Every now and then a brilliant idea comes to me, nothing earth shattering or anything, just a plain good idea. As I was coming down off of the mountains the other day, my stomach made me quite aware that we’d skipped breakfast several hours earlier. So as my thoughts wandered about the delicious meal I needed to make upon arriving at the house, I put this together.
It’s probably been a million years since the first dude stuck a piece of meat on a stick over a fire, so I surely wont make any claims to that idea. But today I was going to try something a little different, and it started with a two year old deer backstrap that had been resting quietly in the freezer. I thawed it out, but before it lost its stiff composure I sliced it into thin quarter-inch sized slices. From there it went into a bowl where it was seasoned with soy sauce, salt & pepper, garlic salt, a touch of paprika and some avocado oil. As the mixture lay resting and soaking on the counter coming to room temp, I finely chopped some beef suet that I had left over from making burgers. I rendered the fat down until I had a half-cup or so of liquid fat, which I also left to cool to near room temp. Just before the fat began to lose it’s liquid flow, I dumped it in on top of the meat, and rolled everything around so it was evenly coated.
Once the meat was fully coated, I sliced white onion and green chilis to roughly the same size and thickness as the meat. Then it all was skewered onto two sticks (to keep everything from spinning), I stacked them: meat, chili, meat onion, meat chili, meat onion and so on.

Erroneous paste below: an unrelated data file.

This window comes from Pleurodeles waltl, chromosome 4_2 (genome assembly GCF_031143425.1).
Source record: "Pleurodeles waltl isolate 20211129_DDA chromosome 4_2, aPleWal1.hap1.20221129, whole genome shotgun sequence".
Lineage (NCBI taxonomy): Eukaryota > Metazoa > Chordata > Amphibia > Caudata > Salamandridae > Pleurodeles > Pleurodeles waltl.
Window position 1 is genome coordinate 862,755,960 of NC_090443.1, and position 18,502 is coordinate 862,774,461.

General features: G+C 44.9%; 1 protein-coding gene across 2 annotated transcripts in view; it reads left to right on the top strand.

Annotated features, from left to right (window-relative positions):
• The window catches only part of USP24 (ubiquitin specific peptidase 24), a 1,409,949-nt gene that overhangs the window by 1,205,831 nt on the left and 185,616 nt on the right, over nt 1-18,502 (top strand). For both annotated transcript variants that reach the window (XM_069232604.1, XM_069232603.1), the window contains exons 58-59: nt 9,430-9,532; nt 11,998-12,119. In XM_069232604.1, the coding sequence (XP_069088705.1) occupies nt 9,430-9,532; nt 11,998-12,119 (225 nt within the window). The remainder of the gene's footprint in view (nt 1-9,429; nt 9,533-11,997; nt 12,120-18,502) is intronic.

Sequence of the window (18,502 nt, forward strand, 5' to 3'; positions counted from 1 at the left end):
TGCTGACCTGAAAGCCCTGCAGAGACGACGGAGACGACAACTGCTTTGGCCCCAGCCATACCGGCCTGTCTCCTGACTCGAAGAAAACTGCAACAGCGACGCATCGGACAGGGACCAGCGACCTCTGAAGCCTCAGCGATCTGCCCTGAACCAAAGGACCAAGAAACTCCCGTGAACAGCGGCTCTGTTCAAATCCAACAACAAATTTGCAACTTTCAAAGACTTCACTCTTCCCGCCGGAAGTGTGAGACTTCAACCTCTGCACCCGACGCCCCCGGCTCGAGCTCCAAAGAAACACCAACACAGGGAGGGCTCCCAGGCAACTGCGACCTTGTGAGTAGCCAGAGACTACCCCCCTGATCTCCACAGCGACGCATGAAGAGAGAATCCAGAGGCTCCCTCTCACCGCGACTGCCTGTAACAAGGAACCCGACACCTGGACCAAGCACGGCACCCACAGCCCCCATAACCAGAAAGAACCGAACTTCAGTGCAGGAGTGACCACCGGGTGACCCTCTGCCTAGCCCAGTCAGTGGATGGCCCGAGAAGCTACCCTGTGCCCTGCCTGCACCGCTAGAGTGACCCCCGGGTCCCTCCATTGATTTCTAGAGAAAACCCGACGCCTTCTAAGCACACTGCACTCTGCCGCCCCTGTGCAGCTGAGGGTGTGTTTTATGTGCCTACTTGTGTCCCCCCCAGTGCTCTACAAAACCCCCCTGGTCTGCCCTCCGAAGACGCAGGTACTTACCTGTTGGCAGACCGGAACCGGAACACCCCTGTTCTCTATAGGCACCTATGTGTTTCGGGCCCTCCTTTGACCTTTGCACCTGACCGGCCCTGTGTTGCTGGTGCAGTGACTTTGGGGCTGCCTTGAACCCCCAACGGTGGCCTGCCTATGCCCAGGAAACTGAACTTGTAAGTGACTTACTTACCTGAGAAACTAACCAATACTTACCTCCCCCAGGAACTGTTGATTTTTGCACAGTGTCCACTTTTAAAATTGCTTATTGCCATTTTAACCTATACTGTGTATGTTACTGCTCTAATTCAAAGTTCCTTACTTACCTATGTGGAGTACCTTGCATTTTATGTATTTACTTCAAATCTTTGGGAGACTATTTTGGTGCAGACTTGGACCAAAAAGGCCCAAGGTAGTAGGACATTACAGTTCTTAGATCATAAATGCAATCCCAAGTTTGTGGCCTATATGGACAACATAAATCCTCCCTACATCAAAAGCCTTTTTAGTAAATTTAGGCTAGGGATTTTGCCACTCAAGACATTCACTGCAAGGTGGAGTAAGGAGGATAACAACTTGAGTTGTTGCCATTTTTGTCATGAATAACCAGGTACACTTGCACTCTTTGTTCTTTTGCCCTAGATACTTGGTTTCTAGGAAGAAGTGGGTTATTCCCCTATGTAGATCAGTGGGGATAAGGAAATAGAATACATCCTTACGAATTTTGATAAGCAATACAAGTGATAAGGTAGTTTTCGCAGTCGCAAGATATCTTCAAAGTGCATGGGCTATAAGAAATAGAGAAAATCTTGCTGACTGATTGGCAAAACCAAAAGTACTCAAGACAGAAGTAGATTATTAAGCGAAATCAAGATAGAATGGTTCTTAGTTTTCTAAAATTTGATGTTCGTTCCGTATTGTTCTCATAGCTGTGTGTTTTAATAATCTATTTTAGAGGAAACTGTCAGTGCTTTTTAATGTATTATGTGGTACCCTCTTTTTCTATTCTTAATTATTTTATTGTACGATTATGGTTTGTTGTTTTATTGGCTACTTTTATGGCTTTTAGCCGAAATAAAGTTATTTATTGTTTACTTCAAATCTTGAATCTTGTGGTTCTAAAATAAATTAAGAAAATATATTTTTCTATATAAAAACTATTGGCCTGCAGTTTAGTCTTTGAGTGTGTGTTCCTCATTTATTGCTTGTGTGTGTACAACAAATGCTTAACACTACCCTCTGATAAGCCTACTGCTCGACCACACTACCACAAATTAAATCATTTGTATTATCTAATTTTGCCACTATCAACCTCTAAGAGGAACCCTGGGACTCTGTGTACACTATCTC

As I stacked them up, I was careful to spread as much of the liquid marinade running off the meat onto the veggies, and when I was done, I had two heavy kabobs of spicy delicious venison. I gave them one last dusting of course salt, and set them onto a scorching hot grill.
After a few minutes or so, I rolled them to keep the oil from all running off the kabob. Just enough to keep both sides evenly cooked I would rotate them until the meat was just about done. The veggies were mostly soft and a little roasted, but still had a bit of crisp in the middle. And the meat was still rare in the middle. I took them off and let them rest for a few minutes before pulling out the skewers and digging in.
Despite being older deer from the freezer, there was nothing but a delicious flavor from this recipe. The meat tasted like a rib eye cap, and was so tender you could cut it with your fork. Together with the spiciness of the green chilis and the mild sweet flavor of the onions it was the perfect treat after a long day in the woods. Give it a try and see for yourself.